The Geography of Class Struggle

Scott Marshall Scott at
Mon Jul 10 08:32:15 MDT 1995

>A) I am not convinced that the strategy pursued by Scott here can meet the
>challenge that Leo posed. It seems to me to be the wrong level of analysis.
>Leo asks what is the relation between industry and international finance
>capital and Scott responds that there are still steelworkers. I simplify
>somewhat, but it is not far from the essence of Scott's reply.

Scott: Yes Howie it is the essence of my reply, but the above is *not* the
essence of Leo's assertion. Leo maintains that basic manufactoring workers
are so desimated as a part of the US working class as to be of no importance
in revolutionary strategy. I'm arguing that they remain essential to a
winning strategy.

>B) Much depends on what one means by the "basic commodities that are
>necessary to human life." First, this would not seem to be a strong
>assertion on behalf of the case that Scott is trying to make. If what we are
>talking about is the production of the most basic necessities of human life
>then we are not talking heavy industry, but agriculture, where the relations
>of production and class analysis become muddied by such phenomena as peasant
>labour and small independent farmers. Second, it strikes me as a surprising
>assertion from someone who has a long experience of work. The fundamental
>importance of the working class does not depend on what is produced (i.e.
>whether it produces essential or inessential commodities) but on how it is
>produced and what this imposes on the people who do the producing.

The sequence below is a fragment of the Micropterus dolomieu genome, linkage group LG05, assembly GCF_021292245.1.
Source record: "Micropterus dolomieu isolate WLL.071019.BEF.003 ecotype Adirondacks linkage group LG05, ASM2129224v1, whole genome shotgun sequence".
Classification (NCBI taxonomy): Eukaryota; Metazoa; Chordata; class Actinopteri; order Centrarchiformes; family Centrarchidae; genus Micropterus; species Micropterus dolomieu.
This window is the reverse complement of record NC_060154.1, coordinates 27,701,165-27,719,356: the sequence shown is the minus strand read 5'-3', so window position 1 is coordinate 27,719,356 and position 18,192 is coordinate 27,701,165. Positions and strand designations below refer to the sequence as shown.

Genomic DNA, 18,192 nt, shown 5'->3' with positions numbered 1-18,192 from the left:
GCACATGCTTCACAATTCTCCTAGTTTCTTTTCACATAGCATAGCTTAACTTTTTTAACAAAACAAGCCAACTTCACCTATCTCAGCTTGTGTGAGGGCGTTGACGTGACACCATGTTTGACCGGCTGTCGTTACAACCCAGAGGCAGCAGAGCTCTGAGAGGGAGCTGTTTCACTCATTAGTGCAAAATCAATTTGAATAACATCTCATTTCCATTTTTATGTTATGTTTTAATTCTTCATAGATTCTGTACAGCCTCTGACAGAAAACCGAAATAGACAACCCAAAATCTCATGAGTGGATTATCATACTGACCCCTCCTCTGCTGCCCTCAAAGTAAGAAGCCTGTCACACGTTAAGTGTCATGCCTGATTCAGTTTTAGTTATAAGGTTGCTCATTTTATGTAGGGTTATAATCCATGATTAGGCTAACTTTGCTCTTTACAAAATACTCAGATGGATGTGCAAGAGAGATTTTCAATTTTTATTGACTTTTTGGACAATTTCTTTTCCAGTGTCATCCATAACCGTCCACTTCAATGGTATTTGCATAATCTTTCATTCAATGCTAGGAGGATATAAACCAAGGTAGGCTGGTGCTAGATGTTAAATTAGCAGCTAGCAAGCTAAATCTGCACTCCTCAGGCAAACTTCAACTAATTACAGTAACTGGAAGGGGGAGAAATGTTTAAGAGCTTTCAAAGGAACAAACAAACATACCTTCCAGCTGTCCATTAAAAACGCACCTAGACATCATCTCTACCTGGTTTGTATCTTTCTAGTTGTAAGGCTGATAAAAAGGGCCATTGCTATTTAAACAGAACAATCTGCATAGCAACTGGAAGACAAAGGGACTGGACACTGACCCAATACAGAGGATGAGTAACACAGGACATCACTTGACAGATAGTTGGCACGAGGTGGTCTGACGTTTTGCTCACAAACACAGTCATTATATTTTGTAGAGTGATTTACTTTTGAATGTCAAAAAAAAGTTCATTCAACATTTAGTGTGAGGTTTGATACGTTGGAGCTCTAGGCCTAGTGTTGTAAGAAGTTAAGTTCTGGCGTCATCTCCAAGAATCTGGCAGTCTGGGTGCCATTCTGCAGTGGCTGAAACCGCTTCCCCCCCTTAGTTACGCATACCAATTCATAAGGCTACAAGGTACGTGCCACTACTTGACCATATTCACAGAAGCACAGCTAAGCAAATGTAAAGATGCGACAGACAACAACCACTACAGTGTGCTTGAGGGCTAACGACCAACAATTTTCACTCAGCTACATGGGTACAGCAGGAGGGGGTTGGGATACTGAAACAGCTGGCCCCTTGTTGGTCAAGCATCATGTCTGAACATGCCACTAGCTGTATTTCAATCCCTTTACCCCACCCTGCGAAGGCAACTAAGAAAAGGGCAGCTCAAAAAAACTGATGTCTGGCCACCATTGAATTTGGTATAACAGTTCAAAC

Scott: On essential commodities - we've reached a certain cultural level
that 'requires' a good deal more than food. Housing, transportation,
recreation, communications, education are all, IMO, essential commodities
for modern life. Heavy and manufactoring industry is essential to the
production of all these human needs commoditites, including in the era of
monopoly agribusiness, food production. (There's not much peasant or even
small farmer labor left in your corn flakes).

As some one who has a long history of manufactoring work, and who has also
been a Communist for many years I believe that while how we are treated and
exploited is important, so is a strategic concept of how to bring the system
down. Revolution, involving the overthrow of a modern monopoly capitalist
state requires some idea of where to find the key revolutionary forces.

Third, if
>one then considers the strategic importance of what is being produced, which
>is an important consideration in its own right, one would have to conclude
>that Windows 95 is more important to US capital than the output of any group
>of mills.

I know this is conventional wisdom in some circles, but see little evidence
that this is so. For example would you say that the whole of the software
industry makes more money than the whole of the steel industry. I don't
believe the facts would bear you out. Or if you're saying that the software
that might be used in the production process is more important than the rest
of the production process including the human labor, then I would say that
again you are wrong. This of course has been the capitalist vulgar argument
since the time of Marx. IE: my looms add as much or more value to my product
as the workers who operate them. Whereas the production of the looms as well
as the production of software involved exploited human labor that is then
also transfered to the final value of the end product.

Certainly Bill Gates became a billionaire by exploiting the brain power of
many severely underpaid programmers *and* the low wages of the production
workers who manufactored the floppies, printed the manuals, produced the
packing materials, drove the delivery vans and trucks etc etc.

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